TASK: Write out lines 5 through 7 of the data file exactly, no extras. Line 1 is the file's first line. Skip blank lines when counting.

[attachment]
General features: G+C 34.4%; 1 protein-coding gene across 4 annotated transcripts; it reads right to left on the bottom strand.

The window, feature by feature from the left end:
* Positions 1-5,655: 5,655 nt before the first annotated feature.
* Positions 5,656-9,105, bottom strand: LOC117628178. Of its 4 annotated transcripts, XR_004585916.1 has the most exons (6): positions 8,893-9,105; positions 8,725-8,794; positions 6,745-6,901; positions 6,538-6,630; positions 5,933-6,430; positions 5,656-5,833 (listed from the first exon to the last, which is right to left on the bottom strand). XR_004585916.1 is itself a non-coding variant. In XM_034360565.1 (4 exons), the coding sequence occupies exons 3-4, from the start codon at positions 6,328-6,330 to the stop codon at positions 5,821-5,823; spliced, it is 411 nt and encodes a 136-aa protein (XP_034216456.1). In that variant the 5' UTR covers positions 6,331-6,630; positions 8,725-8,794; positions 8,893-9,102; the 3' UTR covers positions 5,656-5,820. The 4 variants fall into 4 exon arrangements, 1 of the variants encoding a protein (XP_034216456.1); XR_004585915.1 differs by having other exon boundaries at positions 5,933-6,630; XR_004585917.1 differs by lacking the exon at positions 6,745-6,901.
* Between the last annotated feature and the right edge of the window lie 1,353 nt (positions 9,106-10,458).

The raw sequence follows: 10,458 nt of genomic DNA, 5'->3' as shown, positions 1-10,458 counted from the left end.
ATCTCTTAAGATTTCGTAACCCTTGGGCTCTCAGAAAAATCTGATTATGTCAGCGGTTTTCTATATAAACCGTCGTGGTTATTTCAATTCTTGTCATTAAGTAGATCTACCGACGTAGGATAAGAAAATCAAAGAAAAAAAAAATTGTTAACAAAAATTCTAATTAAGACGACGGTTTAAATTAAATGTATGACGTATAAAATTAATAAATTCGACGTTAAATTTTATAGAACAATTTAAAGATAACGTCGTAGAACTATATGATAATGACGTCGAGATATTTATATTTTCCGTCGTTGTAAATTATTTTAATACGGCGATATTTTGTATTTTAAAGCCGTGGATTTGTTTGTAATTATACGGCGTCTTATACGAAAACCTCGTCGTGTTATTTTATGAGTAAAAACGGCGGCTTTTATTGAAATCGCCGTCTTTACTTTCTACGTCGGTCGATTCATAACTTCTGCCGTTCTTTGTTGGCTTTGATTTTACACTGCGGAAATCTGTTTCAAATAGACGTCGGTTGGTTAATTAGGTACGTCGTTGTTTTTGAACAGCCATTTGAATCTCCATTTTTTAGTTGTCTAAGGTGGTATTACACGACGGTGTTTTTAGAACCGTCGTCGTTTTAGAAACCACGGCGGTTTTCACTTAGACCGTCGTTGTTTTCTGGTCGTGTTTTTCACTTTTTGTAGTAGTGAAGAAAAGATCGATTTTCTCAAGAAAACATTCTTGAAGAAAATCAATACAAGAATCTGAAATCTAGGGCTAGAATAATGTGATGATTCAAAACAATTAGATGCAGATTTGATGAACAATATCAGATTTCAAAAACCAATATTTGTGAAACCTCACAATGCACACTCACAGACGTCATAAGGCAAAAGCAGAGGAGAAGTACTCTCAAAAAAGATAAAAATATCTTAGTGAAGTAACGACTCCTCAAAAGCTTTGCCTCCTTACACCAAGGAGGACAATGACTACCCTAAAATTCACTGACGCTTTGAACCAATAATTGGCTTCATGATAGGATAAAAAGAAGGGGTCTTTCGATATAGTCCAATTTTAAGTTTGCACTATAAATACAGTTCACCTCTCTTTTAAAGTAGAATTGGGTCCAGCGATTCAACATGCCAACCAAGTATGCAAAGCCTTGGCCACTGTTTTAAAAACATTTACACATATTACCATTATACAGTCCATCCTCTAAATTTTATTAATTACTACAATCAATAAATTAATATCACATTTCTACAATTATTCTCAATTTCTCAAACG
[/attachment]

* Between the last annotated feature and the right edge of the window lie 1,353 nt (positions 9,106-10,458).

The raw sequence follows: 10,458 nt of genomic DNA, 5'->3' as shown, positions 1-10,458 counted from the left end.
ATCTCTTAAGATTTCGTAACCCTTGGGCTCTCAGAAAAATCTGATTATGTCAGCGGTTTTCTATATAAACCGTCGTGGTTATTTCAATTCTTGTCATTAAGTAGATCTACCGACGTAGGATAAGAAAATCAAAGAAAAAAAAAATTGTTAACAAAAATTCTAATTAAGACGACGGTTTAAATTAAATGTATGACGTATAAAATTAATAAATTCGACGTTAAATTTTATAGAACAATTTAAAGATAACGTCGTAGAACTATATGATAATGACGTCGAGATATTTATATTTTCCGTCGTTGTAAATTATTTTAATACGGCGATATTTTGTATTTTAAAGCCGTGGATTTGTTTGTAATTATACGGCGTCTTATACGAAAACCTCGTCGTGTTATTTTATGAGTAAAAACGGCGGCTTTTATTGAAATCGCCGTCTTTACTTTCTACGTCGGTCGATTCATAACTTCTGCCGTTCTTTGTTGGCTTTGATTTTACACTGCGGAAATCTGTTTCAAATAGACGTCGGTTGGTTAATTAGGTACGTCGTTGTTTTTGAACAGCCATTTGAATCTCCATTTTTTAGTTGTCTAAGGTGGTATTACACGACGGTGTTTTTAGAACCGTCGTCGTTTTAGAAACCACGGCGGTTTTCACTTAGACCGTCGTTGTTTTCTGGTCGTGTTTTTCACTTTTTGTAGTAGTGAAGAAAAGATCGATTTTCTCAAGAAAACATTCTTGAAGAAAATCAATACAAGAATCTGAAATCTAGGGCTAGAATAATGTGATGATTCAAAACAATTAGATGCAGATTTGATGAACAATATCAGATTTCAAAAACCAATATTTGTGAAACCTCACAATGCACACTCACAGACGTCATAAGGCAAAAGCAGAGGAGAAGTACTCTCAAAAAAGATAAAAATATCTTAGTGAAGTAACGACTCCTCAAAAGCTTTGCCTCCTTACACCAAGGAGGACAATGACTACCCTAAAATTCACTGACGCTTTGAACCAATAATTGGCTTCATGATAGGATAAAAAGAAGGGGTCTTTCGATATAGTCCAATTTTAAGTTTGCACTATAAATACAGTTCACCTCTCTTTTAAAGTAGAATTGGGTCCAGCGATTCAACATGCCAACCAAGTATGCAAAGCCTTGGCCACTGTTTTAAAAACATTTACACATATTACCATTATACAGTCCATCCTCTAAATTTTATTAATTACTACAATCAATAAATTAATATCACATTTCTACAATTATTCTCAATTTCTCAAACG